Via: SECRETARY POMPEO:  I’m still focused on what I’m doing, Lily.  I see the noise, I hear it, but my mission set every day is very clear.  I intend to stay in this current role just as long as President Trump says, “I want you to be my most senior diplomat.”  That’s the mission set. I came back to Kansas for this incredible privilege to give a lecture at K-State as part of the Landon Lecture Series where amazing people – presidents and all kinds of great leaders – have had the opportunity to come.  Mikhail Gorbachev – he had this opportunity to speak to K-Staters and people of this community.  And I’m really looking forward to it.

 

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Mike Pompeo’s Kansas Run: He’s Running, He’s Not …He’s Running, He’s … He’s …

 

We don’t usually post about politics but since it’s about Secretary Pompeo, we’ll make an exception. Bloomberg is reporting that “Republican political donors have been told to hold off contributing to the 2020 U.S. Senate race in Kansas in the expectation that Secretary of State Michael Pompeo may decide to run, according to two people familiar with the matter.” 
The Kansas run was reportedly ruled out in late winter, but by mid-summer, it appeared to have been re-opened.
Bloomberg adds that “While Pompeo has been equivocal about a possible run, his actions and speeches have only fueled speculation that he’s laying the groundwork for a Senate bid — and possibly a presidential run in 2024.”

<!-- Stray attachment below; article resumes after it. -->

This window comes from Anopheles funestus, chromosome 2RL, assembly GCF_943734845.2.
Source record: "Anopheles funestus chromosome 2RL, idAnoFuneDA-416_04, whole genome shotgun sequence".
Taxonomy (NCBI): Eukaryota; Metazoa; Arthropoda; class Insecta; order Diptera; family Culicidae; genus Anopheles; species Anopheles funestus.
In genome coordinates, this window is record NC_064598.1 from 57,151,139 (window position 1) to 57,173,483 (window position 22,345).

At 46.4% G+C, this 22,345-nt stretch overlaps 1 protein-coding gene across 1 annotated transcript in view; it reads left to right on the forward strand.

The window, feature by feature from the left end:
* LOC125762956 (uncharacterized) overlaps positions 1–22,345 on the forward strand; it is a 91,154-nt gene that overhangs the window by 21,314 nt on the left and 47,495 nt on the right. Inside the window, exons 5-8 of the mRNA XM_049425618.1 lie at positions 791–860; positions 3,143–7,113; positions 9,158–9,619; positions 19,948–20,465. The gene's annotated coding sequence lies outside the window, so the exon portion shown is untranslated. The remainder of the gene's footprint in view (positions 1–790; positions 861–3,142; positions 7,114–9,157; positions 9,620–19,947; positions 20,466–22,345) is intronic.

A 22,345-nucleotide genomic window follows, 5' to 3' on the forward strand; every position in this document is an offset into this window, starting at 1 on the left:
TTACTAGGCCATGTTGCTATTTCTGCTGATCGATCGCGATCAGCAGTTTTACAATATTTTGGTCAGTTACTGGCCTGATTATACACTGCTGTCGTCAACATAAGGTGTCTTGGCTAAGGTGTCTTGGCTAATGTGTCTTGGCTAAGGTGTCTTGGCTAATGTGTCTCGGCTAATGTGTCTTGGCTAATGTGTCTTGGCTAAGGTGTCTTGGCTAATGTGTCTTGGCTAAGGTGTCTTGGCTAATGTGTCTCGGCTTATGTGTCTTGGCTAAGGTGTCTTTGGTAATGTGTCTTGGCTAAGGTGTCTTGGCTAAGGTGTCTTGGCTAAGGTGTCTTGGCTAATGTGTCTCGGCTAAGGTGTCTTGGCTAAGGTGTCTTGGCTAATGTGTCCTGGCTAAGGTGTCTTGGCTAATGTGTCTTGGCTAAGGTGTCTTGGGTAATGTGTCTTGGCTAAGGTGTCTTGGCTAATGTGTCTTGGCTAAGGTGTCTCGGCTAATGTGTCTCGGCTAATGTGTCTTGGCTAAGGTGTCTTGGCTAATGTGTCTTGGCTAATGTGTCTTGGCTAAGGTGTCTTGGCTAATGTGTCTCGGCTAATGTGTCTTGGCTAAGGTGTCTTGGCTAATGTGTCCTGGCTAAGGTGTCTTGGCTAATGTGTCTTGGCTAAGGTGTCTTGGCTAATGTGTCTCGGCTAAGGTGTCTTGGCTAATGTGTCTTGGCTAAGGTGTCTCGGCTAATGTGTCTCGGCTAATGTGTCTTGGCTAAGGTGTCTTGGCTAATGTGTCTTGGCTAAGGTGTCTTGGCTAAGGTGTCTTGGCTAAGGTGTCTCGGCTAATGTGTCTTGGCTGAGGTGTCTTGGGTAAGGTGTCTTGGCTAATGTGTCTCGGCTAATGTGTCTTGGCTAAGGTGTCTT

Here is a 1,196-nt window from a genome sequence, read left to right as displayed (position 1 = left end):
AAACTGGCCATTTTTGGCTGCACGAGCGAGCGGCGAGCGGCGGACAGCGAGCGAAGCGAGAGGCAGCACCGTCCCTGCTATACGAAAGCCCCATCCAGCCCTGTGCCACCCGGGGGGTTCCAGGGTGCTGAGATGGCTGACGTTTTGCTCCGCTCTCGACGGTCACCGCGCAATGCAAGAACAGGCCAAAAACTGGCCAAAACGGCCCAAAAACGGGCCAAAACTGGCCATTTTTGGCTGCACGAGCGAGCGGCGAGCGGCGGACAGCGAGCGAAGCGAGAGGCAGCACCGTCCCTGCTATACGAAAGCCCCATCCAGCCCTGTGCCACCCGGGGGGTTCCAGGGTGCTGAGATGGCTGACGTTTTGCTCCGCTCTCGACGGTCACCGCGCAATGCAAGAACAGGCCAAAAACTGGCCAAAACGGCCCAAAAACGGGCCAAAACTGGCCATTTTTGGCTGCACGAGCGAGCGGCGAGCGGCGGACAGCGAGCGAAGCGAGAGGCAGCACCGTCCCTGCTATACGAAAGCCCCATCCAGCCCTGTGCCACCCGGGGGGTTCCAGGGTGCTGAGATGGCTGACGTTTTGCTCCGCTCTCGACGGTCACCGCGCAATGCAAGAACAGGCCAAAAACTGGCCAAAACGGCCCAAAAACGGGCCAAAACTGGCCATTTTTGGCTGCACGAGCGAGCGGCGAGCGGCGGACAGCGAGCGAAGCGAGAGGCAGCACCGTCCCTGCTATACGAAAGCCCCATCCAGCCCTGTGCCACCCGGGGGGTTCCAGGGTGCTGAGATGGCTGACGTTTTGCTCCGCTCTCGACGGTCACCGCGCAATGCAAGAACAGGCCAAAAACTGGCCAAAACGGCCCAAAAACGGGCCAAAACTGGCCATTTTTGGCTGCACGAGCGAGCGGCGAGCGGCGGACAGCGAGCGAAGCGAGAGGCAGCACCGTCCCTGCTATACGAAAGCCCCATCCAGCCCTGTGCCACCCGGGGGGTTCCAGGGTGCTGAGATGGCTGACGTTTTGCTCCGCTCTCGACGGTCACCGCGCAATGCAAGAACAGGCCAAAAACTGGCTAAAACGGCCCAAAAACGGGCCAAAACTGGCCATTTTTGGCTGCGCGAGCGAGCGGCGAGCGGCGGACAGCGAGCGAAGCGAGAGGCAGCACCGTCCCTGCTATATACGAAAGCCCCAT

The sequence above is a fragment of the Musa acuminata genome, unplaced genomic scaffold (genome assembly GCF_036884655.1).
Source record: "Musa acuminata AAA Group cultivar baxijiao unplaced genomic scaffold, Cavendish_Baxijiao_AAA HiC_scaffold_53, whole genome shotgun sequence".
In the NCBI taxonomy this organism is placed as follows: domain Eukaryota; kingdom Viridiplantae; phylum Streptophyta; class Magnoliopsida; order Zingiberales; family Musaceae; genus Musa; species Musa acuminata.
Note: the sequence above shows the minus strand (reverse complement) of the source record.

U.S. Secretary of State MIchael R. Pompeo and Mrs. Susan Pompeo wave as they depart, Brasila, Brazil, January 2, 2019. Secretary Pompeo is on travel to Brasilia, Brazil, and Cartagena, Colombia, from December 31, 2018, to January 2, 2019. [State Department photo by Ron Pryzsucha/ Public Domain]

Ballotpedia says that voters in Kansas will elect one member to the U.S. Senate in the election on November 3, 2020.  The election will fill the Class II Senate seat held by Pat Roberts (R). Roberts was first elected in 1996.  Apparently, some folks in the GOP are concerned that former Democratic Governor Kathleen Sebelius will run — and win — if Kobach is the GOP Senate nominee.” Yeah, that guy.
Senator Roberts was reelected in 2014 with 53.1% of the votes.  Senator Jerry Moran, the junior senator from Kansas was re-elected in 2016 with 62.2% of the votes.  Roberts has held his seat for 22 years, Moran for 8 years. So.
Basically Mr. Pompeo has two glaring choices: stay and face the possibility of firing by a tweet, by a volatile, thin-skinned president, or run for an almost sure seat with a 6-year term extending from January 3, 2021 until January 3, 2027.  If elected to the U.S. Senate, could he run for president in 2024?  Well, he could. We don’t know if he’d win but sixteen senators went on to become presidents. Four of them served just three years in the U.S. Senate before running for president: Obama, Barack (2005-2008); Nixon, Richard M. (1950-1953); Harrison, William Henry 1825-1828; and Jackson, Andrew  1797-1798; 1823-1825. Senate.gov says that G. Harding, John F. Kennedy, and Barack Obama moved directly from the U.S. Senate to the White House.
On the other hand, only six secretaries of state went on to become presidents (Jefferson, Madison, Monroe, Adams, Van Buren, Buchanan).  The last one elected president was sooo long ago, the 17th Secretary of State  James Buchanan. He served at the State Department from 1845–1849 and eight years later became the 15th President of the United States and served one term from 1857 – 1861. So.
The candidate filing deadline is June 1, 2020 with the primary election scheduled for August 4, 2020. Let us know when he’s make up his mind, will ya?